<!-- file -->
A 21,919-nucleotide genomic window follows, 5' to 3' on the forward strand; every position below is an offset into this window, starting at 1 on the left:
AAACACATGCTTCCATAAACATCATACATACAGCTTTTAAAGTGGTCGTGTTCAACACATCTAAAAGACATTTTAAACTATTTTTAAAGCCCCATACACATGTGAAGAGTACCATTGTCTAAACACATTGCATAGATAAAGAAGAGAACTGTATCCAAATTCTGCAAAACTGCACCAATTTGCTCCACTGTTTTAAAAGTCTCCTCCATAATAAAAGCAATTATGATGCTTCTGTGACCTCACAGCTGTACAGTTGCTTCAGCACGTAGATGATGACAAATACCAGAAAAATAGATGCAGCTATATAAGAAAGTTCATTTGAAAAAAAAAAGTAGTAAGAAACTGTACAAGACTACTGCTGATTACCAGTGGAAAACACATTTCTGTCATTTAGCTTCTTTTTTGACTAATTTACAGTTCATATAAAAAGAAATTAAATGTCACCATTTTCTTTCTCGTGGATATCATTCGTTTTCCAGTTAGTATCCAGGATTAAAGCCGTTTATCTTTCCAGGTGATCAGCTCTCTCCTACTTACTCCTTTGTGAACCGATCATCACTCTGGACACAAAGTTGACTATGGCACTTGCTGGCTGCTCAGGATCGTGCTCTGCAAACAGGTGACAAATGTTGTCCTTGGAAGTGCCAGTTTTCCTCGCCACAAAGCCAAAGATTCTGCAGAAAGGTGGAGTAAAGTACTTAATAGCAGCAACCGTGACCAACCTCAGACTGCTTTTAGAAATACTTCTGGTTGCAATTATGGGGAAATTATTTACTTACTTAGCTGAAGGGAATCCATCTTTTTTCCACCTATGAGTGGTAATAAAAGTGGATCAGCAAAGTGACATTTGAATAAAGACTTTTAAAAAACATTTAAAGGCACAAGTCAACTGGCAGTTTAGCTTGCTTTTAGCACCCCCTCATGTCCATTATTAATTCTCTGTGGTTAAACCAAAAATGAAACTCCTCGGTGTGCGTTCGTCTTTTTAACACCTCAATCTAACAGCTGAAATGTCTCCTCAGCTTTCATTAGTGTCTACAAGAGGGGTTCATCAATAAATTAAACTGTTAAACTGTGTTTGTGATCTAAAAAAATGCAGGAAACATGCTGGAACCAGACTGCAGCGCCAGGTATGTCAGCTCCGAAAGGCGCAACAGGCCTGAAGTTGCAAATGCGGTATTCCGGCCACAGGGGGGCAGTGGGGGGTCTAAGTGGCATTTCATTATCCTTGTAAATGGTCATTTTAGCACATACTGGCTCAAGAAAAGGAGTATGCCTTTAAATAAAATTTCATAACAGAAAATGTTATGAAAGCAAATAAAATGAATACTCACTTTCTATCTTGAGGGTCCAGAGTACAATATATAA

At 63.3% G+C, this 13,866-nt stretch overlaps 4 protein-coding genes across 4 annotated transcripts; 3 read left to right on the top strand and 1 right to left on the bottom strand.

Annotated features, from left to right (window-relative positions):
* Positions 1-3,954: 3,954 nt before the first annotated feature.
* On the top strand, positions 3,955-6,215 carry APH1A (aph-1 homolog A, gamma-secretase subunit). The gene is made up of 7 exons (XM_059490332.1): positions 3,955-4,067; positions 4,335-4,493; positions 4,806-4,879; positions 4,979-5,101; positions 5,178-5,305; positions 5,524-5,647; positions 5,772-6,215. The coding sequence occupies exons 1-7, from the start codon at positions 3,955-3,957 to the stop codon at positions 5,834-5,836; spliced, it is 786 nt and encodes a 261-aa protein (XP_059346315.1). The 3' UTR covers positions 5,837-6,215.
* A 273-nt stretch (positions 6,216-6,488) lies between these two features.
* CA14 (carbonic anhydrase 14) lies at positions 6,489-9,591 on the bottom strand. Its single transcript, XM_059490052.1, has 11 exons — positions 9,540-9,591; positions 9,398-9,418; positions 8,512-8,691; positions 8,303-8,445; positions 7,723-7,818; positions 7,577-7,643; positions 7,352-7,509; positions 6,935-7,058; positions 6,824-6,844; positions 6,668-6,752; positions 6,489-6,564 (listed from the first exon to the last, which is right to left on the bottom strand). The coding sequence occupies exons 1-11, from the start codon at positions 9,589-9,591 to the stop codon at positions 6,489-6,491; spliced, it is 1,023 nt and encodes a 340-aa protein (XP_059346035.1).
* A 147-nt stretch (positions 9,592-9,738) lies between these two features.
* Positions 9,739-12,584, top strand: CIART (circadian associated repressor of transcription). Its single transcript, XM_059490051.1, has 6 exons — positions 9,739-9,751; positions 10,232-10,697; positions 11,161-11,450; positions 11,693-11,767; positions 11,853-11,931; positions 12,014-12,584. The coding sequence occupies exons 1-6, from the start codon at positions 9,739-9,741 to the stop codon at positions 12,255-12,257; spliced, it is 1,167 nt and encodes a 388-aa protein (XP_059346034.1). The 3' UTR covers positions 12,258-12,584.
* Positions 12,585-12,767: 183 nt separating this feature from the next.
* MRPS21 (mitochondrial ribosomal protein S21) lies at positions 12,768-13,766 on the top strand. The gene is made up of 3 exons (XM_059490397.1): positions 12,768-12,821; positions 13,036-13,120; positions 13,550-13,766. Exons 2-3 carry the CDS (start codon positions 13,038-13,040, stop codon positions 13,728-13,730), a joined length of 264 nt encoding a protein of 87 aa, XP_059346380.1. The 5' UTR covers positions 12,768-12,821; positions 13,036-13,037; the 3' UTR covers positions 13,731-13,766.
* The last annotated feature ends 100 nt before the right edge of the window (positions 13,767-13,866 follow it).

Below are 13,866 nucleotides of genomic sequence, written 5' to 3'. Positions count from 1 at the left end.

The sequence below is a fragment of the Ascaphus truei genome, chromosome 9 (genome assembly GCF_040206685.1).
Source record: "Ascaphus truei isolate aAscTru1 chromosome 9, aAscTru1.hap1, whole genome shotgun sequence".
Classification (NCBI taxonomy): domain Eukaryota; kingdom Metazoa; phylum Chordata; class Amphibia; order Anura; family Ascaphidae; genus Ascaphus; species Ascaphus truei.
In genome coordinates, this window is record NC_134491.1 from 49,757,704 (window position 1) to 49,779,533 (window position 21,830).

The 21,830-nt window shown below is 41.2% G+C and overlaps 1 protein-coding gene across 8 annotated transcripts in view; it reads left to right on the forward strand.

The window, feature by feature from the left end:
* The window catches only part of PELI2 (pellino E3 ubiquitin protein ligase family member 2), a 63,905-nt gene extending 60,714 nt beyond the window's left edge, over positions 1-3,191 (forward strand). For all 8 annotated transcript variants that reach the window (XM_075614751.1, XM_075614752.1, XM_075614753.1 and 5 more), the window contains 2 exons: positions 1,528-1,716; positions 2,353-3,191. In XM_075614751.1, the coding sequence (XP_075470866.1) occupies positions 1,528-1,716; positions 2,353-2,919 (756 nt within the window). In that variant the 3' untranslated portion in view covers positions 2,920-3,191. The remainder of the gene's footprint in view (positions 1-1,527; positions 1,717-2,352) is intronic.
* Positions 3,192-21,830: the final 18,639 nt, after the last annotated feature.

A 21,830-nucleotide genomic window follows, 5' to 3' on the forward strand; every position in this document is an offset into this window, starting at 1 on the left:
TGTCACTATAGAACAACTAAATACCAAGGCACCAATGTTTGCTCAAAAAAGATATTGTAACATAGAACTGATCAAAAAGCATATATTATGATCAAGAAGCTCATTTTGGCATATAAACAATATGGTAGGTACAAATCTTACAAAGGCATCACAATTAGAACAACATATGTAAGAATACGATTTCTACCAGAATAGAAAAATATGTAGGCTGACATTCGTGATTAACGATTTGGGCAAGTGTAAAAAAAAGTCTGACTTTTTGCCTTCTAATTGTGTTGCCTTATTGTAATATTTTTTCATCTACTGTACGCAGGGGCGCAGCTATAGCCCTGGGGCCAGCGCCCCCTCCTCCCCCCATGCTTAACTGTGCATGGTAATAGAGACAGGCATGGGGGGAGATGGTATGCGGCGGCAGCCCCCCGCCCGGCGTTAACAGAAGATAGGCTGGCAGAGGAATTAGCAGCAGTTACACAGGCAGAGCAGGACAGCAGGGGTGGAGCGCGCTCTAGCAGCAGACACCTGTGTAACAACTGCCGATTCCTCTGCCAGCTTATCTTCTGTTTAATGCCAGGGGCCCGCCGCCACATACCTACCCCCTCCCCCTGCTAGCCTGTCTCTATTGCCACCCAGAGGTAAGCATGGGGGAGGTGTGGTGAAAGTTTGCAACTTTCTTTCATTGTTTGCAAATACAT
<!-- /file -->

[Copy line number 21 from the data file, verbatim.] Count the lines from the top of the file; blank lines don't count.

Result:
* The window catches only part of PELI2 (pellino E3 ubiquitin protein ligase family member 2), a 63,905-nt gene extending 60,714 nt beyond the window's left edge, over positions 1-3,191 (forward strand). For all 8 annotated transcript variants that reach the window (XM_075614751.1, XM_075614752.1, XM_075614753.1 and 5 more), the window contains 2 exons: positions 1,528-1,716; positions 2,353-3,191. In XM_075614751.1, the coding sequence (XP_075470866.1) occupies positions 1,528-1,716; positions 2,353-2,919 (756 nt within the window). In that variant the 3' untranslated portion in view covers positions 2,920-3,191. The remainder of the gene's footprint in view (positions 1-1,527; positions 1,717-2,352) is intronic.